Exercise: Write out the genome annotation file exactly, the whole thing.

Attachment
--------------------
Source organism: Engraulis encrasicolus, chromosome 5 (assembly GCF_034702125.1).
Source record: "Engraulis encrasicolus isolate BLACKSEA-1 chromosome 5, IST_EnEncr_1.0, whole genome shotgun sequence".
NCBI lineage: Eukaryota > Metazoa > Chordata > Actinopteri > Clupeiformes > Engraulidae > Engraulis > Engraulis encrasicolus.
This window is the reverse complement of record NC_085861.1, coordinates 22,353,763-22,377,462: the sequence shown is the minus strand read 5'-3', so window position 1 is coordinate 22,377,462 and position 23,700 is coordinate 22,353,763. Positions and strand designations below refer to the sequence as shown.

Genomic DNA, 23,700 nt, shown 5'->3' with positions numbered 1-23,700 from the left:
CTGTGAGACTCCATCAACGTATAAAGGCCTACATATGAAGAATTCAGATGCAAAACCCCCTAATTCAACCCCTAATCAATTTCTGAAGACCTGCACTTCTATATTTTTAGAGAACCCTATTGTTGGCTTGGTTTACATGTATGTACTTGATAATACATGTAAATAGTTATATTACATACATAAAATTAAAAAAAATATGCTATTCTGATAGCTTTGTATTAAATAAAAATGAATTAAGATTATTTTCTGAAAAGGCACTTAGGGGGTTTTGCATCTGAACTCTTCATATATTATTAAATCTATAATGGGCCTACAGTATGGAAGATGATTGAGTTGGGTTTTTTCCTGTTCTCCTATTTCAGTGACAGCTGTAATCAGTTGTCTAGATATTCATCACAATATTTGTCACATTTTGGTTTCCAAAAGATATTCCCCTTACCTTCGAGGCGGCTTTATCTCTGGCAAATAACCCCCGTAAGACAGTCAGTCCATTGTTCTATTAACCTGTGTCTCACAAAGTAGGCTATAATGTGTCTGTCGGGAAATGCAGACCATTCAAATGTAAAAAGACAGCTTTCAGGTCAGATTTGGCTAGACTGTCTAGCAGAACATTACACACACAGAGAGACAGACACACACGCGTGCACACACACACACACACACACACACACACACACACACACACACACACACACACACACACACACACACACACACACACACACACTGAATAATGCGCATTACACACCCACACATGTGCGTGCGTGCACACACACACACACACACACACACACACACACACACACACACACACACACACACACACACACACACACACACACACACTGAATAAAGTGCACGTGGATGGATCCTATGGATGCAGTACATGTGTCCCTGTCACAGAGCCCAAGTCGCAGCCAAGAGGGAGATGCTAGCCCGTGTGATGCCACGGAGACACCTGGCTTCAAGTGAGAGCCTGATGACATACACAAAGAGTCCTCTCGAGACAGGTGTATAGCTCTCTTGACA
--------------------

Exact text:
Source organism: Engraulis encrasicolus, chromosome 5 (assembly GCF_034702125.1).
Source record: "Engraulis encrasicolus isolate BLACKSEA-1 chromosome 5, IST_EnEncr_1.0, whole genome shotgun sequence".
NCBI lineage: Eukaryota > Metazoa > Chordata > Actinopteri > Clupeiformes > Engraulidae > Engraulis > Engraulis encrasicolus.
This window is the reverse complement of record NC_085861.1, coordinates 22,353,763-22,377,462: the sequence shown is the minus strand read 5'-3', so window position 1 is coordinate 22,377,462 and position 23,700 is coordinate 22,353,763. Positions and strand designations below refer to the sequence as shown.

Genomic DNA, 23,700 nt, shown 5'->3' with positions numbered 1-23,700 from the left:
CTGTGAGACTCCATCAACGTATAAAGGCCTACATATGAAGAATTCAGATGCAAAACCCCCTAATTCAACCCCTAATCAATTTCTGAAGACCTGCACTTCTATATTTTTAGAGAACCCTATTGTTGGCTTGGTTTACATGTATGTACTTGATAATACATGTAAATAGTTATATTACATACATAAAATTAAAAAAAATATGCTATTCTGATAGCTTTGTATTAAATAAAAATGAATTAAGATTATTTTCTGAAAAGGCACTTAGGGGGTTTTGCATCTGAACTCTTCATATATTATTAAATCTATAATGGGCCTACAGTATGGAAGATGATTGAGTTGGGTTTTTTCCTGTTCTCCTATTTCAGTGACAGCTGTAATCAGTTGTCTAGATATTCATCACAATATTTGTCACATTTTGGTTTCCAAAAGATATTCCCCTTACCTTCGAGGCGGCTTTATCTCTGGCAAATAACCCCCGTAAGACAGTCAGTCCATTGTTCTATTAACCTGTGTCTCACAAAGTAGGCTATAATGTGTCTGTCGGGAAATGCAGACCATTCAAATGTAAAAAGACAGCTTTCAGGTCAGATTTGGCTAGACTGTCTAGCAGAACATTACACACACAGAGAGACAGACACACACGCGTGCACACACACACACACACACACACACACACACACACACACACACACACACACACACACACACACACACACACACACACACACACTGAATAATGCGCATTACACACCCACACATGTGCGTGCGTGCACACACACACACACACACACACACACACACACACACACACACACACACACACACACACACACACACACACACACACACTGAATAAAGTGCACGTGGATGGATCCTATGGATGCAGTACATGTGTCCCTGTCACAGAGCCCAAGTCGCAGCCAAGAGGGAGATGCTAGCCCGTGTGATGCCACGGAGACACCTGGCTTCAAGTGAGAGCCTGATGACATACACAAAGAGTCCTCTCGAGACAGGTGTATAGCTCTCTTGACA